VDH: How California's Drought Was Engineered by Jerry Brown and Others

Brown and other Democratic leaders will never concede that their own opposition in the 1970s (when California had about half its present population) to the completion of state and federal water projects, along with their more recent allowance of massive water diversions for fish and river enhancement, left no margin for error in a state now home to 40 million people. Second, the mandated restrictions will bring home another truth as lawns die, pools empty, and boutique gardens shrivel in the coastal corridor from La Jolla to Berkeley: the very idea of a 20-million-person corridor along the narrow, scenic Pacific Ocean and adjoining foothills is just as unnatural as "big" agriculture's Westside farming. The weather, climate, lifestyle, views, and culture of coastal living may all be spectacular, but the arid Los Angeles and San Francisco Bay-area megalopolises must rely on massive water transfers from the Sierra Nevada, Northern California, or out-of-state sources to support their unnatural ecosystems.

...The Bay Area remains almost completely reliant on ancient Hetch Hetchy water supplies from the distant Sierra Nevada, given the inability of groundwater pumping to service the Bay Area's huge industrial and consumer demand for water. But after four years of drought, even Hetch Hetchy's huge Sierra supplies have only about a year left, at best. Again, the California paradox: those who did the most to cancel water projects and divert reservoir water to pursue their reactionary nineteenth-century dreams of a scenic, depopulated, and fish-friendly environment enjoy lifestyles predicated entirely on the fragile early twentieth-century water projects of the sort they now condemn.

Note also that 80% of California's water goes to agricultural uses. So all the new restrictions aimed solely at non-ag consumers will end up just annoying people with only minimal impact on overall water usage. See also megalothymia and altruistic punishment.

Death of a Captain

Captain Donald Alexander Malcolm Jr., 60, died Feb. 28, 2015, nestled in the bosom of his family, while smoking, drinking whiskey and telling lies. He died from complications resulting from being stubborn, refusing to go to the doctor, and raising hell for six decades. Stomach cancer also played a minor role in his demise.

Don cherished family above all else, and was a beloved husband, father and grandfather. He met his future wife, Maureen (Moe) Belisle Malcolm, after months at sea, crab fishing. He found her in his bed and decided to keep her.

Their daughter Melissa was born "early" six months later. They decided to have a boy a couple years later, and ended up with another daughter, Megan.

He taught his girls how to hold their liquor, filet a fish and change a tire. He took pride in his daughters, but his greatest joy in life was the birth of his grandson Marley, a child to whom he could impart all of his wisdom that his daughters ignored.

After spending his formative years in Kirkland, Wash. with a fishing pole in hand, Don decided his life's calling was to yell at deckhands on commercial fishing boats in Alaska. As a strapping young man of 19, he moved to Dutch Harbor to fulfill this dream.

Over the next 40 years, Don was a boat cook, mechanic, deckhand, captain and boat owner. Although Don worked nearly every fishery in the Pacific Northwest at one time or another, his main hunting ground was the Bering Sea. He cut his teeth crabbing; kept his family fed by longlining halibut and black cod; then retired as a salmon gillnetter in Southeast Alaska.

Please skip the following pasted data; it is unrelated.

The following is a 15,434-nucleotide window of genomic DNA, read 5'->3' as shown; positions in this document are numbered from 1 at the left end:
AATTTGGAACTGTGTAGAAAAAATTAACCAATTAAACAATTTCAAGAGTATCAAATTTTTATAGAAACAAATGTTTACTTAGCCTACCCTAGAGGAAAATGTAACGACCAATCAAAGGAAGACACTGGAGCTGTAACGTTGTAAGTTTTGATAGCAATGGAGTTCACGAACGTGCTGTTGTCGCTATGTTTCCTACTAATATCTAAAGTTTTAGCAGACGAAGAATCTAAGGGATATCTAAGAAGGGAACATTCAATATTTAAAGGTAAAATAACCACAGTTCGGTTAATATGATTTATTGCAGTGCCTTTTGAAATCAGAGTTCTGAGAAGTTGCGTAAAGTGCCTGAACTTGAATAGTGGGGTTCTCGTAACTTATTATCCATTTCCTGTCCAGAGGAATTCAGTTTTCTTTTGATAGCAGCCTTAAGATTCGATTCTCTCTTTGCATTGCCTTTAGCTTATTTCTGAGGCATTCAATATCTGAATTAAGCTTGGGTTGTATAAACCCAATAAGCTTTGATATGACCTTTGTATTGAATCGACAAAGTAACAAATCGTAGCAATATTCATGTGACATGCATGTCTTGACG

Don had a life-time love affair with Patsy Cline, Rainier beer, iceberg lettuce salads and the History Channel (which allowed him to call his wife and daughters everyday in order to relay the latest WWII facts he learned).

He excelled at attempting home improvement projects, outsmarting rabbits, annoying the women in his life and reading every book he could get his hands on.


Diana Ross and the Motown Charm School

Maxine Powell, although she didn't write songs or play any instruments, was arguably as important as anyone employed at Motown Records in the 1960s. Diana Ross once described her as:  "the person who taught me everything I know". For five years from 1964 Powell taught grooming, poise and social graces to all the stars of Motown including The Jacksons, The Supremes, Marvin Gaye, The Marvelettes, Mary Wells and Smokey Robinson and the Miracles. "She was such an important, integral part of what we were doing here at Motown," Robinson once said, "It didn't matter who you became during the course of your career - how many hits you had, how well your name was known around the world - two days a week when you were back in Detroit you had to go to artists' development. It was mandatory."

Here Powell explains her role at Motown:

I did join the company in 1964,  they asked me to open up a finishing school there - so I did. I opened in 1964 a finishing school, Motown Finishing School, and I worked with the artists on, first thing we worked with was - who are you? And, what makes you tick? I don't teach singing. So I also told the artists that, ah, they would, this department would groom and polish them so that they could appear in number one places around the country and even before the king and queen.

Of course the youngsters, you know they came from humble beginning and some were rude and crude from the street and the projects. But with me, it isn't where you come from is where you're going. So I told them where they would be appearing. And they laughed and said that I was out of my mind because all they wanted was a hit record. And this is what we did, we worked with developing class.. it's a funny thing no matter who you are when you purchase a flower or a plant, the first thing you ask is how do I keep this plant and keep it growing beautiful. People need the same concern and that's what Motown artists got.



And will pay you 500 Euros for it. And then you have to leave.


The Yahoo AoSHQ group - it's got electrolytes.

And my twitter thang.

Tonight's post brought to you by the quandary:


Notice: Posted by permission of AceCorp LLC and the FCC and FEC (permit #234176). Please e-mail thread tips to maetenloch at gmail. Otherwise send tips to John E - he could use the harasssment.